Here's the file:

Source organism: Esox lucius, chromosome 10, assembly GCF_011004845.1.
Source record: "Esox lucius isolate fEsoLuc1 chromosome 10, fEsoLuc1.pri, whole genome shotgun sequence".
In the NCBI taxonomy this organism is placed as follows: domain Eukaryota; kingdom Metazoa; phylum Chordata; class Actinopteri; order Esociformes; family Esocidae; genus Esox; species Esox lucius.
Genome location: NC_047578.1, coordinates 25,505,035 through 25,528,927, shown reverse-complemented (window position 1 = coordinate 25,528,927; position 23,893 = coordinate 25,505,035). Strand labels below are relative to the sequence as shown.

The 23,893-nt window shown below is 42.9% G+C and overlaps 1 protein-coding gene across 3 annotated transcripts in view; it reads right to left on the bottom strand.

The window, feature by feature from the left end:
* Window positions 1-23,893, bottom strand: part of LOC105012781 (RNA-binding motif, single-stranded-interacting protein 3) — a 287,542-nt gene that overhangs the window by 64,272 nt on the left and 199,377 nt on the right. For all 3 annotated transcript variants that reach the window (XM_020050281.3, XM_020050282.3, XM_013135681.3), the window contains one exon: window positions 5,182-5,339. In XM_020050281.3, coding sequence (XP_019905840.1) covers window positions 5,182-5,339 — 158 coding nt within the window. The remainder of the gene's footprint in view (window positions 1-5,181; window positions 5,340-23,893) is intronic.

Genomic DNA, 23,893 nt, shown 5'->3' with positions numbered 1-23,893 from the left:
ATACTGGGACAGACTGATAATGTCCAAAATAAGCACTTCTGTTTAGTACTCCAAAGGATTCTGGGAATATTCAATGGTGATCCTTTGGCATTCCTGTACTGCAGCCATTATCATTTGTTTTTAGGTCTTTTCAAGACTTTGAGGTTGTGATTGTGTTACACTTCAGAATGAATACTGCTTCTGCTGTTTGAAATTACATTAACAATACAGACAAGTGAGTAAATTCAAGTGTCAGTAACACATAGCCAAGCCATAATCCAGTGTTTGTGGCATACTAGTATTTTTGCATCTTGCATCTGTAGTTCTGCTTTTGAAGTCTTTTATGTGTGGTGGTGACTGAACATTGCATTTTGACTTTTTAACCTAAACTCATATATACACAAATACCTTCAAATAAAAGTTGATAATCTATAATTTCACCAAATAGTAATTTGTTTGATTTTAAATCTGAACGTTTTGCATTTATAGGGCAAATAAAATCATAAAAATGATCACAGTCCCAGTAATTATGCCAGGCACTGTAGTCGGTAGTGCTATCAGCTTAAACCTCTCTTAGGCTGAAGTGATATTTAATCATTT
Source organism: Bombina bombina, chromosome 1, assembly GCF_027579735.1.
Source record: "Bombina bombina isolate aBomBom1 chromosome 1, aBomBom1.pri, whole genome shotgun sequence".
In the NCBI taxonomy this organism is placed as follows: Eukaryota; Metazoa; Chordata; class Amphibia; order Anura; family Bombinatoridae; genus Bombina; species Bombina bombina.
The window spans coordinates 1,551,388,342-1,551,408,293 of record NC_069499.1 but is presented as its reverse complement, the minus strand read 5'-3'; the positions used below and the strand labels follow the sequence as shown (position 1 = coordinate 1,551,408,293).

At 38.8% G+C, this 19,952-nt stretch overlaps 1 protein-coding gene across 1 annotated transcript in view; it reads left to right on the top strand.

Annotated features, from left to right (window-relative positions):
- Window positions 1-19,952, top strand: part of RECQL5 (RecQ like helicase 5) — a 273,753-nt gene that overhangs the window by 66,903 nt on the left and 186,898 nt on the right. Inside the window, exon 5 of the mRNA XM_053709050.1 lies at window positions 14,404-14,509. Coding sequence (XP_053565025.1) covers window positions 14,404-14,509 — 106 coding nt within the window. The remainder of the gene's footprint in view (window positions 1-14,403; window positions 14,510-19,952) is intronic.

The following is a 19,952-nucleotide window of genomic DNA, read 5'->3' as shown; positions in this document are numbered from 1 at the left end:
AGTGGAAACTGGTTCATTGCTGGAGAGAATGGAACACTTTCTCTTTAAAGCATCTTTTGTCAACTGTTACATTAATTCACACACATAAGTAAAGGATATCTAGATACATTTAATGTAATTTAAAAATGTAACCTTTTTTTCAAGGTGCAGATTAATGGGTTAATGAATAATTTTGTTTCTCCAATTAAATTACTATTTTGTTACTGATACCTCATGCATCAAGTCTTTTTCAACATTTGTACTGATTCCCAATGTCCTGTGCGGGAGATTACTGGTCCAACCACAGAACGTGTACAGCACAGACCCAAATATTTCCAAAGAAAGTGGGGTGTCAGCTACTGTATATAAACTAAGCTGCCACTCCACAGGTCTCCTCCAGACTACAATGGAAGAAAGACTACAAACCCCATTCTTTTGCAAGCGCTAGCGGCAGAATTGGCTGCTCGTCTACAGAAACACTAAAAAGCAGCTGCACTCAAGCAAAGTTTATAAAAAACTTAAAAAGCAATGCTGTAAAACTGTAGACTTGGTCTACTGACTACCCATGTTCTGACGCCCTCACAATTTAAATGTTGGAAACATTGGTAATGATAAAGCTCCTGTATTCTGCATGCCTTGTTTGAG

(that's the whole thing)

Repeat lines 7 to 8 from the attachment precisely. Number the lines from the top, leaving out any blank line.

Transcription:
* Window positions 1-23,893, bottom strand: part of LOC105012781 (RNA-binding motif, single-stranded-interacting protein 3) — a 287,542-nt gene that overhangs the window by 64,272 nt on the left and 199,377 nt on the right. For all 3 annotated transcript variants that reach the window (XM_020050281.3, XM_020050282.3, XM_013135681.3), the window contains one exon: window positions 5,182-5,339. In XM_020050281.3, coding sequence (XP_019905840.1) covers window positions 5,182-5,339 — 158 coding nt within the window. The remainder of the gene's footprint in view (window positions 1-5,181; window positions 5,340-23,893) is intronic.

Genomic DNA, 23,893 nt, shown 5'->3' with positions numbered 1-23,893 from the left: